To compare differences in the characteristics and outcomes of inpatient consults between academic and private practice urologists.
We performed a retrospective review of urology consults at a large tertiary-care hospital from June 1, 2017 to June 30, 2018. Patient demographics, timing of consult, location of consult, reasons for consult, requesting physicians, and procedures performed were analyzed and compared.
A total of 613 consults were identified. The most common consults were for a foley catheter/suprapubic tube (16%), urinary retention (15%), kidney/bladder stones (11%) and hematuria (11%). 77% of the consults were seen in the day time and 79% were seen on the weekdays. 110 (18%) consults resulted in an operative intervention during the same admission. The others required a foley catheter placement or suprapubic exchange (17%), bedside procedure (9%), or interventional radiology procedure (4%). The remaining 319 consults (52%) required no intervention and were considered potentially unnecessary. There were no differences in the timing of the consults and the need for intervention between academic and private practice urologists (p=0.20). Only 37% of patients followed up as an outpatient. These potentially unnecessary consults resulted an annual loss of 265.8 hours for the urologists and $44,376.09 in excess health care costs.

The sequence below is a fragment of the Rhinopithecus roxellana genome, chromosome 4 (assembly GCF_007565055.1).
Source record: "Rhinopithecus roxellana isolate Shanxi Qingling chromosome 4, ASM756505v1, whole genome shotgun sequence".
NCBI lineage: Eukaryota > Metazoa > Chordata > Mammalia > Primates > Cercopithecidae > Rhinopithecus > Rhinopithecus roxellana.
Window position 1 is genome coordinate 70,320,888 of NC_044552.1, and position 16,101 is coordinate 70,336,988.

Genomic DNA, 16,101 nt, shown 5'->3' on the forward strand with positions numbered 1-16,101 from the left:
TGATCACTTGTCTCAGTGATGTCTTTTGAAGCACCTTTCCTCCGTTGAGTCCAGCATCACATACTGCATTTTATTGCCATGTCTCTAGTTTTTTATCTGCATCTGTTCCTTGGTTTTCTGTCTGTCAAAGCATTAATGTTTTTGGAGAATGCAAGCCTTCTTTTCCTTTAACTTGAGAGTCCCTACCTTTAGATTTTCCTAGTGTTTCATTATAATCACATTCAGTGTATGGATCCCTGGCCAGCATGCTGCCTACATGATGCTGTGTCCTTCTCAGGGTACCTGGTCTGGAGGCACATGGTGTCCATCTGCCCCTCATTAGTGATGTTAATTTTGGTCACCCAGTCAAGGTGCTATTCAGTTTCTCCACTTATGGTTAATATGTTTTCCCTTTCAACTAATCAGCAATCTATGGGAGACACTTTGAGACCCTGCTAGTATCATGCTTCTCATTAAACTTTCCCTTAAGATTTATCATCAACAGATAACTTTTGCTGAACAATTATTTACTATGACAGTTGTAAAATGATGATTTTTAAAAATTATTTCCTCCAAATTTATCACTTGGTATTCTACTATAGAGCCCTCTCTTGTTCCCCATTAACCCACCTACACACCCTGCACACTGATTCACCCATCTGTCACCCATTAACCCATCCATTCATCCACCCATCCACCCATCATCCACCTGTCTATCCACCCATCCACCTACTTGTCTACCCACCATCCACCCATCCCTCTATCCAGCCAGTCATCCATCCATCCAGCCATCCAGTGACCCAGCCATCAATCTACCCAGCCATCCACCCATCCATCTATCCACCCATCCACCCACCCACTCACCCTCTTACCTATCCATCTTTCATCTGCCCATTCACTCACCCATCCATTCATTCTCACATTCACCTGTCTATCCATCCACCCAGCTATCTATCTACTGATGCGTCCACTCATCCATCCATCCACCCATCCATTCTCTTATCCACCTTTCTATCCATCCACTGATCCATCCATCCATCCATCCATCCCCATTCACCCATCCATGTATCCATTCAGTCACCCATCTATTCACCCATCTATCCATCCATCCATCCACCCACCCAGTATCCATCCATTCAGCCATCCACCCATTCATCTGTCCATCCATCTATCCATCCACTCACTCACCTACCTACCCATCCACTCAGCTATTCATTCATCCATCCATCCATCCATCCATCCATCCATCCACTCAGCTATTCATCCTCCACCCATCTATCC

Over half of inpatient urologic consultations required no urologic intervention and therefore represented potential overuse of urgent inpatient specialty care. This may contribute towards the growing epidemic of burnout in urology. Further work needs to be done to educate other hospital services and nurses to minimize these unnecessary consults.

Copyright © 2020. Published by Elsevier Inc.